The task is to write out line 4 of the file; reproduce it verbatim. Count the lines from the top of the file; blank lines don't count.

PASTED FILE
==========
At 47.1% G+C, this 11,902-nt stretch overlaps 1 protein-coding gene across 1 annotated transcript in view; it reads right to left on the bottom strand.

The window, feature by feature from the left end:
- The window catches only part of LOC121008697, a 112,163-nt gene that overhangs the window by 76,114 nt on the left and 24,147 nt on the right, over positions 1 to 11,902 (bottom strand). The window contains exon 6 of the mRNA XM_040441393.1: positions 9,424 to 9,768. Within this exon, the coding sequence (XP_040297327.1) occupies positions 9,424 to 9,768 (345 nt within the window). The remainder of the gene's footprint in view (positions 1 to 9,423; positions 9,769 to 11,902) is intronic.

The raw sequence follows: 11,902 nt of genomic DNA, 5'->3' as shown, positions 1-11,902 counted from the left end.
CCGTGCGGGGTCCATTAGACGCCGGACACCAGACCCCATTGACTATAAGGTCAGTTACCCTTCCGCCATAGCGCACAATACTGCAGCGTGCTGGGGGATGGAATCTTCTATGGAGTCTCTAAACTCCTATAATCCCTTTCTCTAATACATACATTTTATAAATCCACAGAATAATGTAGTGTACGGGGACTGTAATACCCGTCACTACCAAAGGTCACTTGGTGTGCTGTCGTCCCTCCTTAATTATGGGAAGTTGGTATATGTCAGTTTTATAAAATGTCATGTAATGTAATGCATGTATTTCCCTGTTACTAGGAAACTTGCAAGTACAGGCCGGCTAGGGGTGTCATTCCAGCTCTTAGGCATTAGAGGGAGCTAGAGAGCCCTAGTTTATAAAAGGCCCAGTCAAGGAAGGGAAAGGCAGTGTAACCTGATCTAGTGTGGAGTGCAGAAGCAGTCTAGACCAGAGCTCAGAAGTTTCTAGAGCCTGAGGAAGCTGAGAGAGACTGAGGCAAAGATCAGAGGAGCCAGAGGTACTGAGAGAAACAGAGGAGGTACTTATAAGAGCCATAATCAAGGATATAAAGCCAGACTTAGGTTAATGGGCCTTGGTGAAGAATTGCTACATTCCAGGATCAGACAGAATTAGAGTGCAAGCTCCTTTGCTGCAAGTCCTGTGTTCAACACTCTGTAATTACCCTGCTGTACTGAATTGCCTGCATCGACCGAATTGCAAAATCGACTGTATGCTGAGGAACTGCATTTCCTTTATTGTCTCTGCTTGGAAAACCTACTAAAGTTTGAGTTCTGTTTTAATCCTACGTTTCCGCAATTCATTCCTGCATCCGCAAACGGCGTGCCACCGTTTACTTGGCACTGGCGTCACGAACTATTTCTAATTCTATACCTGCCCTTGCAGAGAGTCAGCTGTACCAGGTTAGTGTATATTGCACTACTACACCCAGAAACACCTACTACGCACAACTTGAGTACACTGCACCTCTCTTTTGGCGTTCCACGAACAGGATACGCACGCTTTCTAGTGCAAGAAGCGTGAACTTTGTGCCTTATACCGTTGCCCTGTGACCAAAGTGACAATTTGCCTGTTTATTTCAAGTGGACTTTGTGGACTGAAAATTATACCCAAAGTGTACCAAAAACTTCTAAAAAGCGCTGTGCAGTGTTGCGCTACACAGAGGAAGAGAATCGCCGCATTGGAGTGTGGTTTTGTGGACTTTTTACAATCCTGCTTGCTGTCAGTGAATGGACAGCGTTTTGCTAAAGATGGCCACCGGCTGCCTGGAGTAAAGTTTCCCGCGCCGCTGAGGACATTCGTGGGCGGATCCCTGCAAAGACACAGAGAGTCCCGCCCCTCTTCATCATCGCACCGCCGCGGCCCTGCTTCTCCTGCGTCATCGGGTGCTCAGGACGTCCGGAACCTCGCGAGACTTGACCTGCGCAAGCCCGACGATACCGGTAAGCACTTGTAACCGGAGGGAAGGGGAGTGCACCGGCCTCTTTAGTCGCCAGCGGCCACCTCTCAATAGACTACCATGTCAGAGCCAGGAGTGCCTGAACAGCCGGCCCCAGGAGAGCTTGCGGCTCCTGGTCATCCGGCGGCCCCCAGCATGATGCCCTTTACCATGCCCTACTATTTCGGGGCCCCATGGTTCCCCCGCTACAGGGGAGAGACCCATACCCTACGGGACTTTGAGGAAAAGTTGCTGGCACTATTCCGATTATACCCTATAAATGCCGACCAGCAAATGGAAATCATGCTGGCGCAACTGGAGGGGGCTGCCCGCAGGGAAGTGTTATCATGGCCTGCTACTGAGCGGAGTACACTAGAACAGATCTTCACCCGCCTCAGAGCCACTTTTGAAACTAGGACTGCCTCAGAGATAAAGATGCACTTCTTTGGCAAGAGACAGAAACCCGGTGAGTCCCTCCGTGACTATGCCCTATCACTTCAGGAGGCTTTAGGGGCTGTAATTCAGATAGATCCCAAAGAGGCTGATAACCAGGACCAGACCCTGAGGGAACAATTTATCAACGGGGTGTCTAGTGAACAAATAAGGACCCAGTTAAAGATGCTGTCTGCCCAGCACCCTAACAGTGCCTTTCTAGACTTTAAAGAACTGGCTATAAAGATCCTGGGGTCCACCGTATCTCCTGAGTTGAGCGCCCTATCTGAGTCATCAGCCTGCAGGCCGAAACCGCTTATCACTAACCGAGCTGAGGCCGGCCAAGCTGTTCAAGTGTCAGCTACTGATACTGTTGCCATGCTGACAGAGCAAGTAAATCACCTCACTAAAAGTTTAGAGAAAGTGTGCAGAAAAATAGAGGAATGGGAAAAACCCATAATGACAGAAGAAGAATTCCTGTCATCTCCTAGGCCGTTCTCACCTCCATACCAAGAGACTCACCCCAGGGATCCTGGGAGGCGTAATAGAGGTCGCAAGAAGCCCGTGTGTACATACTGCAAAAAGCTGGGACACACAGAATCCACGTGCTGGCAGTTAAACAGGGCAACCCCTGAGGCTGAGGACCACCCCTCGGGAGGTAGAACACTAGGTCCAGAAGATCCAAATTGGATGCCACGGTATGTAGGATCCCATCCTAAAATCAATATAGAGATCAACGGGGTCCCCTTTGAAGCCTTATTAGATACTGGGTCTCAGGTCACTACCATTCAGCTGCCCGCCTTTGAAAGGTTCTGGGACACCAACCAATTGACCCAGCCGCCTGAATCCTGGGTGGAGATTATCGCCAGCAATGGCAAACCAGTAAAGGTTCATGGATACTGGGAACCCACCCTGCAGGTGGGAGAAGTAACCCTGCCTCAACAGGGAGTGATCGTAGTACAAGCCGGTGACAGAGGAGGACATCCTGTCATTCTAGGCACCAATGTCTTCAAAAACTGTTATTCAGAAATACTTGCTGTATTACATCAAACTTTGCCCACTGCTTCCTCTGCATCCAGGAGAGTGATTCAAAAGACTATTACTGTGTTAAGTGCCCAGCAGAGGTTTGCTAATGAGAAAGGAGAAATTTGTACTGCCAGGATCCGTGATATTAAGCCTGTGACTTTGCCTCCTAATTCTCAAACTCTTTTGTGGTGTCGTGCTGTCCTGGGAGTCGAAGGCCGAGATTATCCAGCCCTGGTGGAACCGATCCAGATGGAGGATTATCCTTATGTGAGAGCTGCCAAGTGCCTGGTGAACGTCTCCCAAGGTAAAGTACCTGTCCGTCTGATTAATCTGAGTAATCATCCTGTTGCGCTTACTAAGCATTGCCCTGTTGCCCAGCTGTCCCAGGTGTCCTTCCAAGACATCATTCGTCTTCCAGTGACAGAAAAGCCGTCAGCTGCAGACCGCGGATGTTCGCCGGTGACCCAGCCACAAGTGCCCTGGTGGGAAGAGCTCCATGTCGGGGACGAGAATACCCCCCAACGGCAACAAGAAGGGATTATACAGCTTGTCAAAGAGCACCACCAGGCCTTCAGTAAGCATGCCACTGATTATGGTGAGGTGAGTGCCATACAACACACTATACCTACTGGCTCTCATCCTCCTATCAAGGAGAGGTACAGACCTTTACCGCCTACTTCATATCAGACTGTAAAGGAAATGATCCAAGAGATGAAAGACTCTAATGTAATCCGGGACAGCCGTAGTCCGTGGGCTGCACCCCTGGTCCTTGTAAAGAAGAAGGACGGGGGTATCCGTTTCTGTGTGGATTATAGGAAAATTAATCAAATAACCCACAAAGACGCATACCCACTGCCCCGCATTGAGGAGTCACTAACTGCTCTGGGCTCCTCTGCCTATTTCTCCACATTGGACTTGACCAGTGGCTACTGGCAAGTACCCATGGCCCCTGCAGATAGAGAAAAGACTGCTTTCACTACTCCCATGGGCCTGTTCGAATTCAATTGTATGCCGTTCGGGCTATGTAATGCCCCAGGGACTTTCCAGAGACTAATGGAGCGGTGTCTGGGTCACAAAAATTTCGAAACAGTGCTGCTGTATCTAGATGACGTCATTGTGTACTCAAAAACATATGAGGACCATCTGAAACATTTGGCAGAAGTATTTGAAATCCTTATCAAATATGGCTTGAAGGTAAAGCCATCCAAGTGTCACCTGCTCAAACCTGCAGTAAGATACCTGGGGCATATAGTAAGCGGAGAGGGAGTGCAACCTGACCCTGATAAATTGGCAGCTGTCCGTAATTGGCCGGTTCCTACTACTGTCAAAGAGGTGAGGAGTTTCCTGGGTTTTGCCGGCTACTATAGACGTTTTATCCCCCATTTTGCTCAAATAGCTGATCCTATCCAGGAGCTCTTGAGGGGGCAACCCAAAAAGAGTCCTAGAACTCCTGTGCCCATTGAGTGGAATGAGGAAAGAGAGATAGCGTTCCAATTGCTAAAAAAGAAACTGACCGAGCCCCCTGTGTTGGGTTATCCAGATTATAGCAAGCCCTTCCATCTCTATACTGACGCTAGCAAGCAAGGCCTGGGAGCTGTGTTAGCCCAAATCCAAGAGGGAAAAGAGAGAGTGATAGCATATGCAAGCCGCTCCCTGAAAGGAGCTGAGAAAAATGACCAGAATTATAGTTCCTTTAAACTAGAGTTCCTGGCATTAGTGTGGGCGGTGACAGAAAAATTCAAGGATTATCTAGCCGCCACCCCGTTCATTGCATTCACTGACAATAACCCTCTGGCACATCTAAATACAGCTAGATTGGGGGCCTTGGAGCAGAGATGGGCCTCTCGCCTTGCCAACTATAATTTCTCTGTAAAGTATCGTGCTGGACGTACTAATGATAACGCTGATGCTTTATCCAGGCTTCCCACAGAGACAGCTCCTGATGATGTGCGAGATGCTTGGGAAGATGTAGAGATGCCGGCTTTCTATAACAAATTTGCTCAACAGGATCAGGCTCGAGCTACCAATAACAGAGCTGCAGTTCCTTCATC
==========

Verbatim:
The raw sequence follows: 11,902 nt of genomic DNA, 5'->3' as shown, positions 1-11,902 counted from the left end.